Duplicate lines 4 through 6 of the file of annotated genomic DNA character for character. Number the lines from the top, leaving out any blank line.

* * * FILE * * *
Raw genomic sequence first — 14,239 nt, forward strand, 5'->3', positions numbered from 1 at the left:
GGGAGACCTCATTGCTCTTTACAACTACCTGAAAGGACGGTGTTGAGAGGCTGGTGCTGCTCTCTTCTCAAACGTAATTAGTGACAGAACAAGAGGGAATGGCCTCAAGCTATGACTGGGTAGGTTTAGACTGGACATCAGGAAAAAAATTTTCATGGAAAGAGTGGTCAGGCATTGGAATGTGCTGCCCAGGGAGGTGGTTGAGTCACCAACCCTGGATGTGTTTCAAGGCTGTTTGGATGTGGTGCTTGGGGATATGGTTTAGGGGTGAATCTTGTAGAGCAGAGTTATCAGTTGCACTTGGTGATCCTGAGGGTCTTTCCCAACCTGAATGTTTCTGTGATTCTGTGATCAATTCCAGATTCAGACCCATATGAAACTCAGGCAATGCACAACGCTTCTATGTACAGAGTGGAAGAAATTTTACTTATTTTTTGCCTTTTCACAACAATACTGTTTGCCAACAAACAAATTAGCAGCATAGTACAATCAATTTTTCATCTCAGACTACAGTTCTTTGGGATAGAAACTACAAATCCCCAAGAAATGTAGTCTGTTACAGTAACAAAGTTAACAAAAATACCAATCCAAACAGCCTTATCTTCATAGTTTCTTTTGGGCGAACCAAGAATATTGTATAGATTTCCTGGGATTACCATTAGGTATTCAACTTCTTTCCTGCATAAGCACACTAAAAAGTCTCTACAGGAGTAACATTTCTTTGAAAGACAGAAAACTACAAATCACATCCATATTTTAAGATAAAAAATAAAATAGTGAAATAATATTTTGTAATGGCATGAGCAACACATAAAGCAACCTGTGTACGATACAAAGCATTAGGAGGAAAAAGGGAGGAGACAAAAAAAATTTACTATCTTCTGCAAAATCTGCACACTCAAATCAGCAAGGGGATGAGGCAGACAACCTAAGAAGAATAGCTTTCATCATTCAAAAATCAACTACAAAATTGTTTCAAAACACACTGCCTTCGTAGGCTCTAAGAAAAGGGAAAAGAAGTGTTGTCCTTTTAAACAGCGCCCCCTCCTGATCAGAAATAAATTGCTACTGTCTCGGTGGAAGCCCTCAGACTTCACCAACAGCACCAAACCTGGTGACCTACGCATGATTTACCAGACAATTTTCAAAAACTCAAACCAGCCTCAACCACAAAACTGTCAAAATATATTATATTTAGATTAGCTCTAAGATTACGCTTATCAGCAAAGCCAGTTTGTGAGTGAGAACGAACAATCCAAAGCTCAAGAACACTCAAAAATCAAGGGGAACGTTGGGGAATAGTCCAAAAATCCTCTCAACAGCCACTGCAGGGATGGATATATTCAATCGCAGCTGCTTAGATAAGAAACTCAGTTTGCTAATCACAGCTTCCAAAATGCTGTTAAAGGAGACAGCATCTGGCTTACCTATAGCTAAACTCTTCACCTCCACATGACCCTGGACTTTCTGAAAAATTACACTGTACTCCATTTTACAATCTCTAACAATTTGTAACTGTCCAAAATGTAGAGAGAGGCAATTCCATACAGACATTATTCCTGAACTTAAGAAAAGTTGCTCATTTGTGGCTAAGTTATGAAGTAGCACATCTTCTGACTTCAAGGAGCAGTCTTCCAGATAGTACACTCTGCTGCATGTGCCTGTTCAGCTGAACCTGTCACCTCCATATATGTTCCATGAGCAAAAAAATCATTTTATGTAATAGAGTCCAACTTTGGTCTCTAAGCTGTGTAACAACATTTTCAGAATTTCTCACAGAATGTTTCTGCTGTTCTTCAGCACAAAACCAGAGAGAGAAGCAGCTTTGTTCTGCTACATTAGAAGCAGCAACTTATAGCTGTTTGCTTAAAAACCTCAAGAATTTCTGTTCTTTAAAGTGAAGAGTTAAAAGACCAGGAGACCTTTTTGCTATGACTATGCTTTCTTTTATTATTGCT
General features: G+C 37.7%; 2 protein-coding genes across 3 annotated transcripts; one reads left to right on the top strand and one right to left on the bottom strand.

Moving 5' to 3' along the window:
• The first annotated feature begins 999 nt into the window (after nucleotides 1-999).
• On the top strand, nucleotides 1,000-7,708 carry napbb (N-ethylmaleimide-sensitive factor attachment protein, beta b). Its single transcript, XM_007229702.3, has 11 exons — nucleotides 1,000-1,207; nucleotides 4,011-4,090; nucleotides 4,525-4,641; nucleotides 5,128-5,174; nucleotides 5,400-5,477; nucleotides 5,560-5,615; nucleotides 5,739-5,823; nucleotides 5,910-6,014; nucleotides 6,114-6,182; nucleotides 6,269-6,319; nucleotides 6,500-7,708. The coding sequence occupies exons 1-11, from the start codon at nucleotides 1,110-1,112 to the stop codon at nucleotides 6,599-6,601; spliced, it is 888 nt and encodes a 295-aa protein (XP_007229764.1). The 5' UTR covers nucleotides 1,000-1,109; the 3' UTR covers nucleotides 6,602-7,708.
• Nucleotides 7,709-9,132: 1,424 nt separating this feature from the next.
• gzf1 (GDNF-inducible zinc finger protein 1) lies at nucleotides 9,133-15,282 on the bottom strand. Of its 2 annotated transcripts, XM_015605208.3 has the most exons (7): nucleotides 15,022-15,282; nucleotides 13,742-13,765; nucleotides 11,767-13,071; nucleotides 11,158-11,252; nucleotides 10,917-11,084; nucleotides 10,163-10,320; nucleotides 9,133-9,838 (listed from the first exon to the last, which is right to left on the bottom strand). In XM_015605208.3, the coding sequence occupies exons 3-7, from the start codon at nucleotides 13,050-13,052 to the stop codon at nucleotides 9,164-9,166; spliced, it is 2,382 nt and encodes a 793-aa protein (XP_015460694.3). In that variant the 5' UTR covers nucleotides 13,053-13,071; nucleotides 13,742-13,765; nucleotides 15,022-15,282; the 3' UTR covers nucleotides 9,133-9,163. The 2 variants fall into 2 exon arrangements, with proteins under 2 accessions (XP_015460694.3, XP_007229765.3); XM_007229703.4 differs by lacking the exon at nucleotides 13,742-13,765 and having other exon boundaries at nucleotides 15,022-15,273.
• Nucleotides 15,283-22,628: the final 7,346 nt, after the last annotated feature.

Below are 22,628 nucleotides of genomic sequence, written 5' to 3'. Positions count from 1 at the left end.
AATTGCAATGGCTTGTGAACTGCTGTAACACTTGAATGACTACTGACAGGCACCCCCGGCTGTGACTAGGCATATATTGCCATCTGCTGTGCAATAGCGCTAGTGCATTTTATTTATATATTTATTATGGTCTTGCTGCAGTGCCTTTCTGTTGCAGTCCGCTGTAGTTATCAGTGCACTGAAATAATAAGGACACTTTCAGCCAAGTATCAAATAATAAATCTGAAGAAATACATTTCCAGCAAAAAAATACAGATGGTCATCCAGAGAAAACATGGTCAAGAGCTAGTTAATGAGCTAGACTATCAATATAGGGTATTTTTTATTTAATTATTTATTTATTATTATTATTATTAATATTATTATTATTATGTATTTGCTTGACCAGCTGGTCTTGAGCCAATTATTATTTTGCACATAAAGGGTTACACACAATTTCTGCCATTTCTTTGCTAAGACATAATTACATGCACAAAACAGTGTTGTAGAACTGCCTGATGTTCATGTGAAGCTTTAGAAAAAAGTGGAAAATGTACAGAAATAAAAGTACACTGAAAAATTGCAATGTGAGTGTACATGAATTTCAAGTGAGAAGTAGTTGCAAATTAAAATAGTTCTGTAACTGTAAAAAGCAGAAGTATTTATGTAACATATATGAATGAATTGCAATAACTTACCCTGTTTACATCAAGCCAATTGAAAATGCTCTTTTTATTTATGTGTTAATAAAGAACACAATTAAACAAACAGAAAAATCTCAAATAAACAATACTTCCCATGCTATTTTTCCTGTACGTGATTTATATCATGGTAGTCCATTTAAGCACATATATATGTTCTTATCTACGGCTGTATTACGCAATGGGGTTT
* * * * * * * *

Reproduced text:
Moving 5' to 3' along the window:
• The first annotated feature begins 999 nt into the window (after nucleotides 1-999).
• On the top strand, nucleotides 1,000-7,708 carry napbb (N-ethylmaleimide-sensitive factor attachment protein, beta b). Its single transcript, XM_007229702.3, has 11 exons — nucleotides 1,000-1,207; nucleotides 4,011-4,090; nucleotides 4,525-4,641; nucleotides 5,128-5,174; nucleotides 5,400-5,477; nucleotides 5,560-5,615; nucleotides 5,739-5,823; nucleotides 5,910-6,014; nucleotides 6,114-6,182; nucleotides 6,269-6,319; nucleotides 6,500-7,708. The coding sequence occupies exons 1-11, from the start codon at nucleotides 1,110-1,112 to the stop codon at nucleotides 6,599-6,601; spliced, it is 888 nt and encodes a 295-aa protein (XP_007229764.1). The 5' UTR covers nucleotides 1,000-1,109; the 3' UTR covers nucleotides 6,602-7,708.